Renew Newcastle is the brainchild of creative director Marcus Westbury, combining a love of his hometown and the arts. “It broke my heart that there were 150 empty buildings in the main street and I knew dozens of people at least—it’s turned out to be more—who would do anything to get access to those spaces,” he says. “Initially I asked council, ‘Why don’t you put in place incentives for people to access empty buildings?’ but changing the rate and tax structure is a much bigger project than the one we ended up doing.”
The challenge in creating the project-based organisation was that there was nothing in the world like it—everything came from scratch. “We didn’t need to buy, borrow or own anything, but we needed to work out what the right kind of legal agreements were, what sort of framework, insurance, company structure we needed to have to play this role of being an intermediary,” explains Westbury. “On the other side we also had to build a bunch of relationships with property owners and people who would propose projects.”
Callouts and public meetings led to a fortuitous connection with important stakeholders, among them pro bono lawyer Rod Smith of Sparke Helmore, a property owner with a lot of empty real estate, and key members of the local business community.
“The idea is kind of obvious: empty spaces, borrow them, use them. You can get people curious on the basis of the idea, but you can’t get them to commit. You get them to commit on the basis that you’ve dotted your i’s and crossed your t’s. When they said ‘who’s your lawyer?’ we had a lawyer, ‘what kind of legal structure do you want to use?’, we had a template agreement ready, ‘what are you doing about insurance?’, we said ‘this is the advice about what kind of insurance we need’,” says Westbury. “You have to have a systematic approach to activating, curating and making the most of spaces.”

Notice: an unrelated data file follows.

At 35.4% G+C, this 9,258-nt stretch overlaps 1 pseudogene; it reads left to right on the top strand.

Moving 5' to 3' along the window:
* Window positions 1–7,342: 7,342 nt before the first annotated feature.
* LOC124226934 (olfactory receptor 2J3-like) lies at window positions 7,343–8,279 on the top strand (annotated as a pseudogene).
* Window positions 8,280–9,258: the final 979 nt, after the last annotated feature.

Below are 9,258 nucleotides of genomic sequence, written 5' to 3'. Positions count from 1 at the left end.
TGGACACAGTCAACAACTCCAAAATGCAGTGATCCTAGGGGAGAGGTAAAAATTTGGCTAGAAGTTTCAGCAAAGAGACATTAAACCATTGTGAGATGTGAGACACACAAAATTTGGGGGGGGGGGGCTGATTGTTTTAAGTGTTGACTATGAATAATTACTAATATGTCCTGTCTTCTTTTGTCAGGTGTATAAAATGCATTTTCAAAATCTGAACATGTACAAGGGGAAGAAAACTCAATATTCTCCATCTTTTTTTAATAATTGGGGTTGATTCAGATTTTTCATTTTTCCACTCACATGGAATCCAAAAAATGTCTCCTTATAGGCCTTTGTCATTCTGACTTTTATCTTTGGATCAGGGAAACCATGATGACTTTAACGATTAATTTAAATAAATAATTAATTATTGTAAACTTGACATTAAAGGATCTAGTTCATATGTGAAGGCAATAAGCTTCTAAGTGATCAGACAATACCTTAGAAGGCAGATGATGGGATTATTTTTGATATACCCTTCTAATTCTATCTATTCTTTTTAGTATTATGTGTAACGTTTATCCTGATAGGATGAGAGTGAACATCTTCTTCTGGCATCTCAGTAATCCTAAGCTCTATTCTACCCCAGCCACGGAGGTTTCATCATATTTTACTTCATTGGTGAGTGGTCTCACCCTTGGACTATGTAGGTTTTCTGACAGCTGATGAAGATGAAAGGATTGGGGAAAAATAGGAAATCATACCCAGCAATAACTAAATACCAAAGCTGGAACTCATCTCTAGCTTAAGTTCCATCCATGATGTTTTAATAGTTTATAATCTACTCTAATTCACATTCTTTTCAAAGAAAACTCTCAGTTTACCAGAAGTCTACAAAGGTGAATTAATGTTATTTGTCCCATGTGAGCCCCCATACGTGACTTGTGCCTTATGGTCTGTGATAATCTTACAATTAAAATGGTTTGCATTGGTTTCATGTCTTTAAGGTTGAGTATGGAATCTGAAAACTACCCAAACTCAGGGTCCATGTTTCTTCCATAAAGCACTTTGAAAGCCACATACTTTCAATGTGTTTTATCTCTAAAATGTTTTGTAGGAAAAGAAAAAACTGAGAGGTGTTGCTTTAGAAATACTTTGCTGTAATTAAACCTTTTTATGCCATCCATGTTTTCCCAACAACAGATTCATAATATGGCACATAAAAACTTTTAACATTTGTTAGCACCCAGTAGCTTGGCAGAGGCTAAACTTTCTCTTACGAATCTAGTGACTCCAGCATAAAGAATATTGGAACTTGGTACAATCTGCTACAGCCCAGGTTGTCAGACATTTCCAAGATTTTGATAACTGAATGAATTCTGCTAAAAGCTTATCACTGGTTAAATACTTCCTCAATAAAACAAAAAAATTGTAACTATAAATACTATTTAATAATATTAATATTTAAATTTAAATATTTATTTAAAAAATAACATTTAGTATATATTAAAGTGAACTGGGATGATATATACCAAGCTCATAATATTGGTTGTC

Two years ago, Renew Newcastle took over 12 shops on Westbury’s credit card; now it has funds for 1.2 staff and insurance thanks to the state and local governments and the local City Traders Group, but not much for the projects themselves. “We’ll look at a property and the owner will be happy to give it to us, but to bring it up to building code standards we need to spend a few thousand dollars,” Westbury imparts. “We’re looking to get more money to do that; that’s a big barrier for us.”
Rolling with the projects
Renew Newcastle general manager Marni Jackson deals with project proposals put forward by artists. The program initially ran callouts with submission deadlines, but the property acquisition procedure required more flexibility “so people could always tell us what was going on so we could talk to property owners about it,” says Jackson.
Artists submit their details online, which Jackson assesses to ensure the project meets key criteria. “Our focus is on arts and creative projects and some community cultural uses,” she explains. “If someone has a massage business, then that’s not a suitable project. If they’re a business with a lease up the road, we don’t want existing businesses.”
When a space is secured, Jackson will match it with a suitable project according to how the property is zoned; for example, a fashion designer looking to sell wares would suit a space already designated for retail. Projects have been as diverse as a sound art gallery, a zine shop, a craft retail space and a millinery.